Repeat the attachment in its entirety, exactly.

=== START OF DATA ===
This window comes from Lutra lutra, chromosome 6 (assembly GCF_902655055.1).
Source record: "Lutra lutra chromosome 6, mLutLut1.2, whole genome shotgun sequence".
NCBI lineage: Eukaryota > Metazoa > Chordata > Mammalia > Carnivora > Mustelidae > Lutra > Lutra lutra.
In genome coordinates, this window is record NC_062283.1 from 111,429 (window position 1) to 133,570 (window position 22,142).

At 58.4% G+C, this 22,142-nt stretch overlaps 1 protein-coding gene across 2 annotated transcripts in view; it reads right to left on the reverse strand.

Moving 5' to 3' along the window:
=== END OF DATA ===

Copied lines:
This window comes from Lutra lutra, chromosome 6 (assembly GCF_902655055.1).
Source record: "Lutra lutra chromosome 6, mLutLut1.2, whole genome shotgun sequence".
NCBI lineage: Eukaryota > Metazoa > Chordata > Mammalia > Carnivora > Mustelidae > Lutra > Lutra lutra.
In genome coordinates, this window is record NC_062283.1 from 111,429 (window position 1) to 133,570 (window position 22,142).

At 58.4% G+C, this 22,142-nt stretch overlaps 1 protein-coding gene across 2 annotated transcripts in view; it reads right to left on the reverse strand.

Moving 5' to 3' along the window: